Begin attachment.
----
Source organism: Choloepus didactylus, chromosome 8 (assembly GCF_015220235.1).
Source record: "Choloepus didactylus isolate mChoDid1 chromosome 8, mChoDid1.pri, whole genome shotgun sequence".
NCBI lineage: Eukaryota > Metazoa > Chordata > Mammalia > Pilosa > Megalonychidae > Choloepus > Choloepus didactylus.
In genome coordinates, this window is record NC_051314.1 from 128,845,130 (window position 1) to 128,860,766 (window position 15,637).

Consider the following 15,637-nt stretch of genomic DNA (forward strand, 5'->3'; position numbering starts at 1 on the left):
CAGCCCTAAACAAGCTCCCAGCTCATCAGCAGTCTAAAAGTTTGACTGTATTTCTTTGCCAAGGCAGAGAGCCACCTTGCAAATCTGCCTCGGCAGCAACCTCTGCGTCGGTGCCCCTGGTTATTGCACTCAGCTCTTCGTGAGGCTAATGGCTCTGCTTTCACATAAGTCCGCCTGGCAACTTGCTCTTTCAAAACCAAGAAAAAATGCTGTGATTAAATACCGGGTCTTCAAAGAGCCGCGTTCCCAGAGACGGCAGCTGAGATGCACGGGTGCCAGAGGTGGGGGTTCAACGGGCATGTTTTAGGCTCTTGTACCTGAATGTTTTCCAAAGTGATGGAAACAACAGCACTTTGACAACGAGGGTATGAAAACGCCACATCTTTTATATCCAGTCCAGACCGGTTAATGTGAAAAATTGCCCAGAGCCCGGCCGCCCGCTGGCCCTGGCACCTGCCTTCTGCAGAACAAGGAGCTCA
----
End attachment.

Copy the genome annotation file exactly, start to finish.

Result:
Source organism: Choloepus didactylus, chromosome 8 (assembly GCF_015220235.1).
Source record: "Choloepus didactylus isolate mChoDid1 chromosome 8, mChoDid1.pri, whole genome shotgun sequence".
NCBI lineage: Eukaryota > Metazoa > Chordata > Mammalia > Pilosa > Megalonychidae > Choloepus > Choloepus didactylus.
In genome coordinates, this window is record NC_051314.1 from 128,845,130 (window position 1) to 128,860,766 (window position 15,637).

Consider the following 15,637-nt stretch of genomic DNA (forward strand, 5'->3'; position numbering starts at 1 on the left):
CAGCCCTAAACAAGCTCCCAGCTCATCAGCAGTCTAAAAGTTTGACTGTATTTCTTTGCCAAGGCAGAGAGCCACCTTGCAAATCTGCCTCGGCAGCAACCTCTGCGTCGGTGCCCCTGGTTATTGCACTCAGCTCTTCGTGAGGCTAATGGCTCTGCTTTCACATAAGTCCGCCTGGCAACTTGCTCTTTCAAAACCAAGAAAAAATGCTGTGATTAAATACCGGGTCTTCAAAGAGCCGCGTTCCCAGAGACGGCAGCTGAGATGCACGGGTGCCAGAGGTGGGGGTTCAACGGGCATGTTTTAGGCTCTTGTACCTGAATGTTTTCCAAAGTGATGGAAACAACAGCACTTTGACAACGAGGGTATGAAAACGCCACATCTTTTATATCCAGTCCAGACCGGTTAATGTGAAAAATTGCCCAGAGCCCGGCCGCCCGCTGGCCCTGGCACCTGCCTTCTGCAGAACAAGGAGCTCA